Many stories of the students and their mischievous actions are still told today, from snowball fights in the yard to the pupils climbing the bell tower and removing the clapper (the dangly bit in the middle of the bell) as well as engraving their names into the bell. One time, they even locked the principal out of the building! 

The Graded School 

By the 1880s the Bel Air Academy was facing low enrollment (due to the rise of public schools) and in 1888, the Bel Air academy moved to a large brick building on Gordon Street and the academy merged with the public school system. As of 1888, the school was at last renamed the ‘Bel Air Academy and Graded School’. Note that according to the 1927 El Adios yearbook, around this time and for a bit before, there is a “…period of time that elapsed in which reliable records were not kept.”5 

The school was erected in 1882-83 then later renovated so the size nearly doubled in 1897 (there were several large-scale renovations done to expand the school). The Maryland Historical trust said in a report from 1979, “Particularly interesting is the large amount of window space in the building.”6 The school is, to this day, described by many Bel Air residents as a classic example of Victorian architecture in the local area, of which there are many.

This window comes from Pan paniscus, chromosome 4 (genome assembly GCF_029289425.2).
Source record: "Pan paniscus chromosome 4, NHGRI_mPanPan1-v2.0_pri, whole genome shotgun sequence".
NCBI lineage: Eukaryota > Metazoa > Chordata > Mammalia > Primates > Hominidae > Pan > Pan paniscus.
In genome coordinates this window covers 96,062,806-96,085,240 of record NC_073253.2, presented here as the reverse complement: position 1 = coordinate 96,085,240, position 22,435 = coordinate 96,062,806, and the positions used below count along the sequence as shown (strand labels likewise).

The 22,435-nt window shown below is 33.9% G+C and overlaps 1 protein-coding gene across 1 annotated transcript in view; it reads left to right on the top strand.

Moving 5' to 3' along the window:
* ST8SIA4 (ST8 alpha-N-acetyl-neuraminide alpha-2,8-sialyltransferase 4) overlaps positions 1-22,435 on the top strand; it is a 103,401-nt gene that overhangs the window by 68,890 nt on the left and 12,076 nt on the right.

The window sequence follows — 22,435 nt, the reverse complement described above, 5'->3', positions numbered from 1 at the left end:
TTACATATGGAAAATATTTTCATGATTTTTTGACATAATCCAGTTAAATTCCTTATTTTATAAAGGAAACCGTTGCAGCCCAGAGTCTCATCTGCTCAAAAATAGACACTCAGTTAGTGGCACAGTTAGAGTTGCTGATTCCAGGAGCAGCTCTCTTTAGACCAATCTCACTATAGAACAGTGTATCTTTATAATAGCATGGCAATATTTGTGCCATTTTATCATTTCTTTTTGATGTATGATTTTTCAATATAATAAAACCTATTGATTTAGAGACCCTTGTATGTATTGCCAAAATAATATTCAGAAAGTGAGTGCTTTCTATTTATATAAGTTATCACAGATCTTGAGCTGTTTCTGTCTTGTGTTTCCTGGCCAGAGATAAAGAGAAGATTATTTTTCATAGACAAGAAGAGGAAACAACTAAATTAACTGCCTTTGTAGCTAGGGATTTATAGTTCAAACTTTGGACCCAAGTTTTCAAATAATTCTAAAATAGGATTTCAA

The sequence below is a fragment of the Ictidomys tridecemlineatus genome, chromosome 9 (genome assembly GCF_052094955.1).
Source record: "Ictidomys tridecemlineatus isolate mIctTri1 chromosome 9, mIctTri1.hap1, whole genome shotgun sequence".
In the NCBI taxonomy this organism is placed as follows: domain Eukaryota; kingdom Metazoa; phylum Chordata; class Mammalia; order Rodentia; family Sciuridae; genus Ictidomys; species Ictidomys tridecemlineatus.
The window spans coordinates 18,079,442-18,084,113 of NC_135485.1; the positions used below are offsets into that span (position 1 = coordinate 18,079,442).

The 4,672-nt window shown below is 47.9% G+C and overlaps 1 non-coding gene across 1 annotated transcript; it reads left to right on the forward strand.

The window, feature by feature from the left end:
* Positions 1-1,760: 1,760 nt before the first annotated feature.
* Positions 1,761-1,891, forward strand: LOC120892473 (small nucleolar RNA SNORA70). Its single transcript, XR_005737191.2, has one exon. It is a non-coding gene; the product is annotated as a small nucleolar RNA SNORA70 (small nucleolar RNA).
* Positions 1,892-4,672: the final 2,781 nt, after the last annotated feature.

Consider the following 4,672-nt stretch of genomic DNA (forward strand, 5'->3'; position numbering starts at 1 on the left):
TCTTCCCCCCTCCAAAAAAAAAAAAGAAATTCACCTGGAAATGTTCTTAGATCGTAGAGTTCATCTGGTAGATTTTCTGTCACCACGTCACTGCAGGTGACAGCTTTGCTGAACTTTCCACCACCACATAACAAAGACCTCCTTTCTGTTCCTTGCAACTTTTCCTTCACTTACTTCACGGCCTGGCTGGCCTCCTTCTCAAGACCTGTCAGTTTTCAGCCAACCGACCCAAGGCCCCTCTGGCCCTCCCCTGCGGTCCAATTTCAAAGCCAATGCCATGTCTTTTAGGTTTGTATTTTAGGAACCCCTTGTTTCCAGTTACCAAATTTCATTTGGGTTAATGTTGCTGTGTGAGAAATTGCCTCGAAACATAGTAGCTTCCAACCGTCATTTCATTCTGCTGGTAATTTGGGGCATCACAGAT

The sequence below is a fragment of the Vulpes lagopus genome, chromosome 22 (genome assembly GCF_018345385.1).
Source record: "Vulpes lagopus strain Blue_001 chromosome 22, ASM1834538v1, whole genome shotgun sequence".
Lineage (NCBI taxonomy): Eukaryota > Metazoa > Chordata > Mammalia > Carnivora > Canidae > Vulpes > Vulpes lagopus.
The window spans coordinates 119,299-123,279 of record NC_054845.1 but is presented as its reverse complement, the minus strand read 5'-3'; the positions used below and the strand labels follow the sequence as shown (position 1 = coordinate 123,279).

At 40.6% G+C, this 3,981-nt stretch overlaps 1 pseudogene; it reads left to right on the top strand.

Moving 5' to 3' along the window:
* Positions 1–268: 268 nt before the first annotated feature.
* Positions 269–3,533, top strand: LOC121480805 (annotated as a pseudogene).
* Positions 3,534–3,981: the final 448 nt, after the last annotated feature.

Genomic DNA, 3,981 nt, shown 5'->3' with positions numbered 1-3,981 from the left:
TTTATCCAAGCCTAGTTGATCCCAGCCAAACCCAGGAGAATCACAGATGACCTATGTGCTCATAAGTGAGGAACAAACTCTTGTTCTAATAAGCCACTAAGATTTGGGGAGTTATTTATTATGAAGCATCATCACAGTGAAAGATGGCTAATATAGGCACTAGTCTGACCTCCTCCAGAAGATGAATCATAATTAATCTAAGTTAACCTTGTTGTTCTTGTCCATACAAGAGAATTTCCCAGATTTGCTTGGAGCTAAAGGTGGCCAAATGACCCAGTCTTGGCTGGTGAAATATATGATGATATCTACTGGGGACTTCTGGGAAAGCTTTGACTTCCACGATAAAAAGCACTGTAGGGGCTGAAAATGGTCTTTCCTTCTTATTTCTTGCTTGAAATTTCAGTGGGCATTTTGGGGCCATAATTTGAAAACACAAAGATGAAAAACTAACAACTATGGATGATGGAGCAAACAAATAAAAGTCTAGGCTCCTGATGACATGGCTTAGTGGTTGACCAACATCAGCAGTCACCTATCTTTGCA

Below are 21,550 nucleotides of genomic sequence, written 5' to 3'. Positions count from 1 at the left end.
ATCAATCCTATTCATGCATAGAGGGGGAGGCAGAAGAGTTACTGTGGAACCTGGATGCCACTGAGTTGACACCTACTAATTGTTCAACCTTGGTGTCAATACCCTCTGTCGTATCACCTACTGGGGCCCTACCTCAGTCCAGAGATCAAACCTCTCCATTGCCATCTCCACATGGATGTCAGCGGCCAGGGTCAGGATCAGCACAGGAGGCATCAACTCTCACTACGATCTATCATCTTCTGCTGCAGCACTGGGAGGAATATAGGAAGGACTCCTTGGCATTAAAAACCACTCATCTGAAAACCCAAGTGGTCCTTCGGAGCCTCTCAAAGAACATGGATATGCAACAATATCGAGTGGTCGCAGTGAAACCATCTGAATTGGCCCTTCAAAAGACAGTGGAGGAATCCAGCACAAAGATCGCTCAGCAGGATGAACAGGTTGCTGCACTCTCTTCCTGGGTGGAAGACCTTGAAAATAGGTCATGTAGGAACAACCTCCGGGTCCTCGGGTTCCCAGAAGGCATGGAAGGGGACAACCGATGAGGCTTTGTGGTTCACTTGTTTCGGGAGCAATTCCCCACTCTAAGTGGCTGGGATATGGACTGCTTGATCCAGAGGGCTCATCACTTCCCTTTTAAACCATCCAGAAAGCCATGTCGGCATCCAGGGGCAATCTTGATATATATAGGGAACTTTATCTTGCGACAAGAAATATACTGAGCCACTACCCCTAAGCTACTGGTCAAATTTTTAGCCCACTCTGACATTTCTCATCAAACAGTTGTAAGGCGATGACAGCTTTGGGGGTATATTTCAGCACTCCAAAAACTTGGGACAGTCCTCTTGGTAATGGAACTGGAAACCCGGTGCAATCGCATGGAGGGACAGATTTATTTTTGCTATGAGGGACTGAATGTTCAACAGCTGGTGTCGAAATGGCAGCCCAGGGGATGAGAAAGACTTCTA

Many modern-day Bel Air High School traditions can be drawn back to this building, one of which is the El Adios yearbook, with the first issue published in 1927. Another is The Bellarion (the school newspaper), which was founded*in 1942.  

*There are no dates listed as to when the Bellarion was first published; however, the Historical Society of Harford County has multiple copies of both issues dated 1973 and 1974. Using the volume number on the issues I came to an estimate of 1942 as the year of creation; note that there is a possibility that this is incorrect.  

You may have heard of this building by older generations calling it ‘the old board of education (BOE) building’ and while that is true, it was not the case until 1951, after the building had been around for nearly 70 years.